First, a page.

Re: [OPE] market socialism

From: Ian Wright (
Date: Tue Jul 01 2008 - 19:16:06 EDT

> The usurer of the past, or the merchant bank of today, was not
> 'postponing consumption', they were and are in the business of lending
> to make money as a business, in order to grow their capital.

Lending at the natural rate of interest by definition does not grow
one's capital.

> The distinction between equity capital and loan capital is relatively
> superficial and indicates a rather anglo saxon perspective on
> capitalism. Outside of the English speaking world, finance capital,
> rather than equity capital has been a characteristic form of ownership
> of large industry. Taken at face value, your argument would suggest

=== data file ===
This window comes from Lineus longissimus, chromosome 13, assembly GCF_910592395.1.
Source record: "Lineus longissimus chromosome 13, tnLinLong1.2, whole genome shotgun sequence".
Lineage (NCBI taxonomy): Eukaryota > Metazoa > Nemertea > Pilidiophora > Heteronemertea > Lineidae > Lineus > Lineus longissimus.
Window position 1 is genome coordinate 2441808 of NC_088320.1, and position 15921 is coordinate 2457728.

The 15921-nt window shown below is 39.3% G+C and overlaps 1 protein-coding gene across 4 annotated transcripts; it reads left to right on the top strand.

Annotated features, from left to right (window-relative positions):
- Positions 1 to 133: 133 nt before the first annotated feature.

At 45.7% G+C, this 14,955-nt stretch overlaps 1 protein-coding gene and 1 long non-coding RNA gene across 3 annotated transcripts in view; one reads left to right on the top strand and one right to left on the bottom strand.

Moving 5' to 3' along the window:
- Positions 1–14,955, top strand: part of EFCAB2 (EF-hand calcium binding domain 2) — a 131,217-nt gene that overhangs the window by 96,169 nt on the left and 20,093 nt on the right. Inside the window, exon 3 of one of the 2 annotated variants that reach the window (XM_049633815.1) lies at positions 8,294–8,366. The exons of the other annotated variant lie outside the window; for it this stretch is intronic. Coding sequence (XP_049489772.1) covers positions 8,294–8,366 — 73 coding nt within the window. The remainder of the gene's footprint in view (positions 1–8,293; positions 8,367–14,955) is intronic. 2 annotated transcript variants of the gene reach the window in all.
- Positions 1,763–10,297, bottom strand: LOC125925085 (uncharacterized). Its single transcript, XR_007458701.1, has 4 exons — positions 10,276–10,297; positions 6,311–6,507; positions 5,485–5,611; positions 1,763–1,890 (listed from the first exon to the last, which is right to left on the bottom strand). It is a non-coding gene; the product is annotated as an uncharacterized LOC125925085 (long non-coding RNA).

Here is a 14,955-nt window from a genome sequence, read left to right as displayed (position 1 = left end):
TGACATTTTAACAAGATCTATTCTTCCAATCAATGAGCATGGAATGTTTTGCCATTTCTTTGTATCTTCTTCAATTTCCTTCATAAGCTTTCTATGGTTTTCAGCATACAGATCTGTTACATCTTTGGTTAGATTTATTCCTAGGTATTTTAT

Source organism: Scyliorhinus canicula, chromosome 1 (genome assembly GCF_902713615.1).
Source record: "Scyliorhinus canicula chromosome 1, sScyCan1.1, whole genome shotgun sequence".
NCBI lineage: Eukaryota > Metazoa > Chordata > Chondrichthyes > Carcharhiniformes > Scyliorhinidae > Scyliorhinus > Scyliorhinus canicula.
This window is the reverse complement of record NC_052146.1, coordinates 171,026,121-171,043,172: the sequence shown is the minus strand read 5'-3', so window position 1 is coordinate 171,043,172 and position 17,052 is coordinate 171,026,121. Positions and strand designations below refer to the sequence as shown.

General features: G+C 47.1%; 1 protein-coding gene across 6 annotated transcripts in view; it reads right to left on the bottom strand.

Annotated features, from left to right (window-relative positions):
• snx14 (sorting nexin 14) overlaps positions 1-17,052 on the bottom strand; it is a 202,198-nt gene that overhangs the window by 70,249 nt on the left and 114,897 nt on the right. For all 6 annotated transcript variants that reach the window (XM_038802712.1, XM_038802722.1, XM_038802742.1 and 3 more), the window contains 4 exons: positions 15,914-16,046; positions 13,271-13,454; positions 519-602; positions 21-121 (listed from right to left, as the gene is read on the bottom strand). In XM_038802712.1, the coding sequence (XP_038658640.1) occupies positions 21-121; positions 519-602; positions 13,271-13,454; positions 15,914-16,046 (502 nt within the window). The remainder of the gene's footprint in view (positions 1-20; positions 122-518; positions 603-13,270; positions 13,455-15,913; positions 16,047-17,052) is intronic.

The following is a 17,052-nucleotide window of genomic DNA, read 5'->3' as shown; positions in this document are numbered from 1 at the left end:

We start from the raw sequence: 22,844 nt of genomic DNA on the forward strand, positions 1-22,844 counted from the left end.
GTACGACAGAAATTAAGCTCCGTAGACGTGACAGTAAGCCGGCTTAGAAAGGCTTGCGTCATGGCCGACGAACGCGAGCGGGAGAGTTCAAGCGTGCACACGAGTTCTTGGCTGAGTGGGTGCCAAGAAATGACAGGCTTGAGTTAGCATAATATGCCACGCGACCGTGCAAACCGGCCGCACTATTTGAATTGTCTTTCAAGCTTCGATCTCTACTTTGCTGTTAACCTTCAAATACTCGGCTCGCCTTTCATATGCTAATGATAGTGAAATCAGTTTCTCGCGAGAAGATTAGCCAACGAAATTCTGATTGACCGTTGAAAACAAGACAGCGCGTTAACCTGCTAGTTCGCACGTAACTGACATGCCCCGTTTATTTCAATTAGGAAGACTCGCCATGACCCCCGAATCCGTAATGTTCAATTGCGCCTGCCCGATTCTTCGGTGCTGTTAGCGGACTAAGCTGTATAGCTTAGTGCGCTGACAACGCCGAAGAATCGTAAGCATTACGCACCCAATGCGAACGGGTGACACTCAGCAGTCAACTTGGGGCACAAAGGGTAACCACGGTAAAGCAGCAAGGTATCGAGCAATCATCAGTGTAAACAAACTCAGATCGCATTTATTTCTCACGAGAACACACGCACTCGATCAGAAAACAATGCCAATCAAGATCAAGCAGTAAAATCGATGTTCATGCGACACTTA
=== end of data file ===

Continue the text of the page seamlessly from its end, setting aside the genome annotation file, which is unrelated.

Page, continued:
> that the classic German model of capitalism described by Hilferding
> would not be exploitative.

If I lend to you at the natural rate of interest, so you can start a
firm to produce widgets, and you pay me back in 10 years time, then
you've got a business and I have the same claim on the fruits of labour
as I did ten years ago. No exploitation here.

In contrast, if I purchase equity in your widget-firm, and in 10 years
time you've paid back my initial expenditure plus natural interest in
the form of dividends, I still have a claim on your firm's revenue
stream. I will do in-perpetuity as long as I own the shares. In this
case, I am receiving income from other people's work. So this is an
example of exploitation.

Aren't these cases different?

Isn't there an important distinction to be made between:
(i) lending money, and
(ii) having equity-capital in a firm?

ope mailing list

This archive was generated by hypermail 2.1.5 : Thu Jul 31 2008 - 00:00:08 EDT